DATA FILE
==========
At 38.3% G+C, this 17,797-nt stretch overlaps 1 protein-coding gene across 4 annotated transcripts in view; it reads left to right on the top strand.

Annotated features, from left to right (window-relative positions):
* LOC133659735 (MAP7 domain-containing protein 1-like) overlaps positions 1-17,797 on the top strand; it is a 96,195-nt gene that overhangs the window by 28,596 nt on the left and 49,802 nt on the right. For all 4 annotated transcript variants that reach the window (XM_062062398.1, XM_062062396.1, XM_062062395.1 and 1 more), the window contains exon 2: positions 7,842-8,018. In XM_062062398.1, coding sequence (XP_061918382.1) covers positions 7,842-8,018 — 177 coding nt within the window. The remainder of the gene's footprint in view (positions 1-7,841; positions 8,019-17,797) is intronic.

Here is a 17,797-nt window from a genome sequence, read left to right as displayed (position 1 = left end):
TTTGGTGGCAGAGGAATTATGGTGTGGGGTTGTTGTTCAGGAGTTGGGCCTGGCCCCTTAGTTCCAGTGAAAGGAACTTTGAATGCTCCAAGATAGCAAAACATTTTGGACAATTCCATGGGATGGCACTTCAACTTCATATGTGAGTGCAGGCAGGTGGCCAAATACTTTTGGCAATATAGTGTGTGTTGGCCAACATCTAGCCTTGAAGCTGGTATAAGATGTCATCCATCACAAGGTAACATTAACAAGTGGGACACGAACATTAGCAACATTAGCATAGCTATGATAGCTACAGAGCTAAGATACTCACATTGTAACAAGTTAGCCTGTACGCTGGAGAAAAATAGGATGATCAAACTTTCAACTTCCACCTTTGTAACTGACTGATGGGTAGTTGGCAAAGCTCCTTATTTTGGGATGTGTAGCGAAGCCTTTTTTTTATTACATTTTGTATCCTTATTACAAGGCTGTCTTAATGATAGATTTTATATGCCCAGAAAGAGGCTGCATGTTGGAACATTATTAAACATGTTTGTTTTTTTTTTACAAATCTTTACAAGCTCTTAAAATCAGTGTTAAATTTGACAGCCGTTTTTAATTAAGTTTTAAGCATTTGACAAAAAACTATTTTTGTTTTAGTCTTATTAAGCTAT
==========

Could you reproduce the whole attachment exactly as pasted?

At 38.3% G+C, this 17,797-nt stretch overlaps 1 protein-coding gene across 4 annotated transcripts in view; it reads left to right on the top strand.

Annotated features, from left to right (window-relative positions):
* LOC133659735 (MAP7 domain-containing protein 1-like) overlaps positions 1-17,797 on the top strand; it is a 96,195-nt gene that overhangs the window by 28,596 nt on the left and 49,802 nt on the right. For all 4 annotated transcript variants that reach the window (XM_062062398.1, XM_062062396.1, XM_062062395.1 and 1 more), the window contains exon 2: positions 7,842-8,018. In XM_062062398.1, coding sequence (XP_061918382.1) covers positions 7,842-8,018 — 177 coding nt within the window. The remainder of the gene's footprint in view (positions 1-7,841; positions 8,019-17,797) is intronic.

Here is a 17,797-nt window from a genome sequence, read left to right as displayed (position 1 = left end):
TTTGGTGGCAGAGGAATTATGGTGTGGGGTTGTTGTTCAGGAGTTGGGCCTGGCCCCTTAGTTCCAGTGAAAGGAACTTTGAATGCTCCAAGATAGCAAAACATTTTGGACAATTCCATGGGATGGCACTTCAACTTCATATGTGAGTGCAGGCAGGTGGCCAAATACTTTTGGCAATATAGTGTGTGTTGGCCAACATCTAGCCTTGAAGCTGGTATAAGATGTCATCCATCACAAGGTAACATTAACAAGTGGGACACGAACATTAGCAACATTAGCATAGCTATGATAGCTACAGAGCTAAGATACTCACATTGTAACAAGTTAGCCTGTACGCTGGAGAAAAATAGGATGATCAAACTTTCAACTTCCACCTTTGTAACTGACTGATGGGTAGTTGGCAAAGCTCCTTATTTTGGGATGTGTAGCGAAGCCTTTTTTTTATTACATTTTGTATCCTTATTACAAGGCTGTCTTAATGATAGATTTTATATGCCCAGAAAGAGGCTGCATGTTGGAACATTATTAAACATGTTTGTTTTTTTTTTACAAATCTTTACAAGCTCTTAAAATCAGTGTTAAATTTGACAGCCGTTTTTAATTAAGTTTTAAGCATTTGACAAAAAACTATTTTTGTTTTAGTCTTATTAAGCTAT